Early life is a critical period for gut microbial development (1). Maternal environment may be the earliest microbial exposure for the fetus. Previously, the fetus' environment was considered sterile, but recent evidence indicated that bacteria may be transmitted to the fetus through maternal–fetal interface during pregnancy (2). Bacteria can be found in amniotic fluid (3, 4) and placenta (5). In addition, shared features were found among the microbiota detected in placenta, amniotic fluid, and newborn meconium in a recent study (5), suggesting that human gut microbial colonization may be initiated in utero. It was assumed historically that the placenta is sterile before birth, but in recent years, there is a controversy concerning whether bacteria exist in the placenta (3, 6–8), and this topic has not been well-explored. A few studies found low-density and low-diversity non-pathogenic bacteria in placenta and cord blood in healthy pregnancy (9–11), whereas another study did not find microbiota in placenta (12). The placenta and the umbilical cord serve as the bridge to connect the mother and the fetus, playing a critical role in fetal growth and development (3).
Few studies have examined microbiota in cord blood. One study did report that bacteria were detectable in 45% of cord blood samples from 20 healthy newborn delivered by cesarean section (13). Although it was commonly assumed that there were no bacteria in blood of healthy people except for bacteremia patients, blood microbiota (mostly composed of Proteobacteria phylum) was detected in people who had no biological signs of infection (14). In addition, the blood concentration of bacterial DNA was associated with higher risk of diabetes (14).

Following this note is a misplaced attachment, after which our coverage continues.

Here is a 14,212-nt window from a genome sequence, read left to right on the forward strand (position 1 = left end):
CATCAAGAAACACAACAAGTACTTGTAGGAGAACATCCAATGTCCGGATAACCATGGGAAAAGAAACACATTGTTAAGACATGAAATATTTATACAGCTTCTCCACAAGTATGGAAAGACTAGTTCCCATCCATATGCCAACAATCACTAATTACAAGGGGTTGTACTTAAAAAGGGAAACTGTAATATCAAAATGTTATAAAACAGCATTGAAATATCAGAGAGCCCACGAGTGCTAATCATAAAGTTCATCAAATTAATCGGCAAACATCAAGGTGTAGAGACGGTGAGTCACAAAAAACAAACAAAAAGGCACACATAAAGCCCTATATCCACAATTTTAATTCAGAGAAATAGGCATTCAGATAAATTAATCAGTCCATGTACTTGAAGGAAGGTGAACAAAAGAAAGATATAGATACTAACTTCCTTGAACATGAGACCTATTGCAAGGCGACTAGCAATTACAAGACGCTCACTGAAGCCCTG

Gestational diabetes mellitus (GDM) is a common pregnancy complication with a prevalence ranging from 12.8 to 16.7% in China (15). GDM is characterized by elevated blood glucose levels (16) and is associated with increased risk of metabolic syndrome in the offspring (17). It remains poorly understood how the offspring of GDM harbored an increased susceptibility to metabolic syndrome–related disorders. Recent studies reported that diabetes during pregnancy might induce microbiota dysbiosis in the meconium of newborns (18–20). Considering the importance of the microbiota for metabolic health (21–23), we may speculate that alterations in the microbiota in early life may have profound impact on metabolic health in later life. It is unknown whether GDM is associated with alterations of microbiota in placenta and cord blood. We are aware of only two studies on placental microbiota in GDM (24, 25). One study reported that the proportions of Pseudomonadales at the order level and Acinetobacter at the genus level were relatively lower abundance in placenta of women with GDM (24). At the phylum level, the relative abundance of Proteobacteria was reported to be higher, whereas the abundance of Bacteroidetes and Firmicutes were lower in placenta of GDM pregnancy than those without GDM (25). However, further confirmation studies are needed.